© MIke Carson/Journal Pioneer
Richelle Greathouse, project co-ordinator for Paths to Prosperity, outlines some of the challenges Islanders living in poverty face on a daily basis. The project, spearheaded by the Women’s Network P.E.I., surveyed communities to get opinions on poverty and how it can be ended.
SUMMERSIDE - The Women’s Network P.E.I is spearheading a project dealing with Islanders living in poverty and how changes can be made.
Projector co-ordinator Richelle Greathouse said the goal of the Paths to Prosperity project is to get people talking about poverty.
Greathouse said 409 people were involved in the project with 220 interviews being conducted in-person and 189 through online discussions.
“This document is the voices of the communities,” Greathouse said. “These are the ideas that are coming from the community.”
The report provides a look into Islanders living in poverty, the challenges they face and their hopes for the future.
Through the conversations, those living in poverty outlined some of the struggles they face on a daily basis.
They find it difficult to meet their basic food, housing and transportation needs.
Greathouse said oftentimes, money set aside for food has to be used for rent.
Some said access to early learning and education is inadequate and meaningful employment with a livable wage is often out of reach.
Many concerns were expressed by those interviewed that the social assistance system is inadequate and that it sets up roadblocks for people trying to get back in school or in the workforce by clawing back any extra money people earn.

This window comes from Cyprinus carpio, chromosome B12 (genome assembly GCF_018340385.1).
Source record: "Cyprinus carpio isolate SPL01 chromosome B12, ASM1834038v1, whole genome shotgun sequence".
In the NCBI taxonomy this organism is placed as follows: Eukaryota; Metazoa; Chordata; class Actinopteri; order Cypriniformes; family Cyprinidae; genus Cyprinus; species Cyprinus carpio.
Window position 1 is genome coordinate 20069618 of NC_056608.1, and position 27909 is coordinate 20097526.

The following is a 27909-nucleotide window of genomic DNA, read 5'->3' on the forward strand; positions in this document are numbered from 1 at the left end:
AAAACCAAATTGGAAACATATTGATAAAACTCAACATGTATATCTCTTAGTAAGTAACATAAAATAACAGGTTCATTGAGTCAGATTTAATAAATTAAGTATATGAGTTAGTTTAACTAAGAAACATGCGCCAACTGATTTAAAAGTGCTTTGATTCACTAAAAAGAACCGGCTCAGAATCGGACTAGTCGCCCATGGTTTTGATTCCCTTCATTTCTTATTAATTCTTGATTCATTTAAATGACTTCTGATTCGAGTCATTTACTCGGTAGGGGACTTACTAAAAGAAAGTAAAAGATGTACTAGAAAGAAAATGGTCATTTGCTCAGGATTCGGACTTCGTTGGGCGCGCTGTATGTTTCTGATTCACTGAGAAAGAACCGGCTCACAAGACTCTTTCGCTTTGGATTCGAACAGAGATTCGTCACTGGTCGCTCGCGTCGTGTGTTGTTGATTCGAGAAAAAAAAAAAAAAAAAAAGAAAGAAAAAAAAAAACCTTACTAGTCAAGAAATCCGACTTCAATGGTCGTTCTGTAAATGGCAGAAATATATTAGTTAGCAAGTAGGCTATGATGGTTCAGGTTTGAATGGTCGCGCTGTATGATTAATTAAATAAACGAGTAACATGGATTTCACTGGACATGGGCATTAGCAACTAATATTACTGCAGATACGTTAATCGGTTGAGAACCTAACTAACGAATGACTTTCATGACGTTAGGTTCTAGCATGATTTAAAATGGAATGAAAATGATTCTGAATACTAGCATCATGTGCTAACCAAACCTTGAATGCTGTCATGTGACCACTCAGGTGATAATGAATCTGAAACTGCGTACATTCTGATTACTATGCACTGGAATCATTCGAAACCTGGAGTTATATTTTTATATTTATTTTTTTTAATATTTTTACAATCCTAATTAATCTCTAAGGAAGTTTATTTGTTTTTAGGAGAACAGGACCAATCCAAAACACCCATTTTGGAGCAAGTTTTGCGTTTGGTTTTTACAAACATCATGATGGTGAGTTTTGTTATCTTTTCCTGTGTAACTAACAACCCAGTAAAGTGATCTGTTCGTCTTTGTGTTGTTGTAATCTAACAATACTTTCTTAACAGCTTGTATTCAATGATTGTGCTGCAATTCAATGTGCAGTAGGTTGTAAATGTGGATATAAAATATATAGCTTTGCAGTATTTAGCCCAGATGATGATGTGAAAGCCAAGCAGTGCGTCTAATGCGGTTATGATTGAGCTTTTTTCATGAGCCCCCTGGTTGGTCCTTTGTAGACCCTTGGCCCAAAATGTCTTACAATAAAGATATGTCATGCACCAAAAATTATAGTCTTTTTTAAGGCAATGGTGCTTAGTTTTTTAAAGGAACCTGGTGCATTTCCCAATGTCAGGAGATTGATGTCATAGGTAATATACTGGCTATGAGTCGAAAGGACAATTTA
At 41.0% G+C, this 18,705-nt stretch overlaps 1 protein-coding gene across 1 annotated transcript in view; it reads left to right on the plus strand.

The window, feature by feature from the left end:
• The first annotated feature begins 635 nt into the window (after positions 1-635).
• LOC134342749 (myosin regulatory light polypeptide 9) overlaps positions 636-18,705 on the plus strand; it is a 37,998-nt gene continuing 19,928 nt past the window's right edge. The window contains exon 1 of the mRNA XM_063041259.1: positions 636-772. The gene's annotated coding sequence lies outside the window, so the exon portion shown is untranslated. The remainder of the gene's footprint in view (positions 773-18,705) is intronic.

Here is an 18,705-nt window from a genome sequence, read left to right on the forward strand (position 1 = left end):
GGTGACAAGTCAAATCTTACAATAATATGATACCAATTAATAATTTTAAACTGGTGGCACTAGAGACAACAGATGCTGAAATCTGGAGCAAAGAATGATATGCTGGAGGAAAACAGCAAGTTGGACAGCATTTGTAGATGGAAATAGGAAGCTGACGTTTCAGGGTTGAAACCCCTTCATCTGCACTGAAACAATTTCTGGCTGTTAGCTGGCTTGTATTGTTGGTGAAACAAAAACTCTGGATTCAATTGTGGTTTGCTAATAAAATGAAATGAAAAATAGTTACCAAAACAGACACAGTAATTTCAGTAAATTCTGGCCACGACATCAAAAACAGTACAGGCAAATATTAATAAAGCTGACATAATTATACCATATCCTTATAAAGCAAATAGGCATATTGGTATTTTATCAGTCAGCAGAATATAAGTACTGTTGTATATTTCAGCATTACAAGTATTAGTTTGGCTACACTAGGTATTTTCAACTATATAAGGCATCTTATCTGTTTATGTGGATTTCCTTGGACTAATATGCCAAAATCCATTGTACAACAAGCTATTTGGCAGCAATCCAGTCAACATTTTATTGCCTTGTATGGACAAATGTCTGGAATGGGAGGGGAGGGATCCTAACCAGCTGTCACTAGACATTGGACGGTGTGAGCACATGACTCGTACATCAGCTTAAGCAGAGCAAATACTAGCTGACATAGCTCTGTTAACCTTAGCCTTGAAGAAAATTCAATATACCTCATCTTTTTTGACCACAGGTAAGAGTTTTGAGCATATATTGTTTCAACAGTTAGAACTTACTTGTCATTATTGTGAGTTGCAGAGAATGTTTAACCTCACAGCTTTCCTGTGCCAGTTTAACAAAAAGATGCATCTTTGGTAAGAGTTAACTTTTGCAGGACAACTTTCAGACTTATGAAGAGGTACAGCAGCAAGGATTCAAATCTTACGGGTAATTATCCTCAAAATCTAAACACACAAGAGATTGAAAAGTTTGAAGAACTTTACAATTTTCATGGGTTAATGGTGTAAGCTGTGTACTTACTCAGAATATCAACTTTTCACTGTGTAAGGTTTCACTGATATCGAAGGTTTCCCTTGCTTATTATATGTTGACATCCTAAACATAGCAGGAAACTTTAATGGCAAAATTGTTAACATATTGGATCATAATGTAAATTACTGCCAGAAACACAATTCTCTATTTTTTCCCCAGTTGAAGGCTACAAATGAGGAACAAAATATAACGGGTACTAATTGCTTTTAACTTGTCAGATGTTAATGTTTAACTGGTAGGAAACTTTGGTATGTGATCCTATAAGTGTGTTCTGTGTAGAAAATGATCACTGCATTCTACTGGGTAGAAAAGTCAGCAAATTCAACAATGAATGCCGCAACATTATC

Greathouse said that they learned that as of May 2011, 68 per cent of clients on social assistance had a disability and 25 per cent had a mental health or addiction issue.
She said this is important to note because a segment of these clients may not be in a position to seek out full-time employment.
Some of the solutions that came out of the discussions centered on informing, educating and training people.
Among the solutions offered were a review of social assistance guidelines and rules. Another was to eliminate wage claw backs and to increase the amount of income people can earn before tax deductions.
There was a need identified to increase wages to reflect the cost of living and have a guaranteed annual income.
Other ways of dealing with poverty included support programs to hire more disabled people and a universal benefit plan for full-time and part-time workers.
Respondents said clients should be provided with information on their rights, services, referrals and what is expected of them along with increased supports for clients transitioning from social assistance to the workforce.
There was a need identified for an ombudsman or advocate clients could turn to for support and support enhancements for caseworkers.
The overall report is 780 pages in length and Greathouse said it will be refined to bring out a series of recommendations to be given to government officials and municipal leaders, community organizations and the business community.
Geathouse said although Women’s Network P.E.I. is motivating the project they want as many organizations as possible to latch on and help identify and solve the issue of poverty on P.E.I.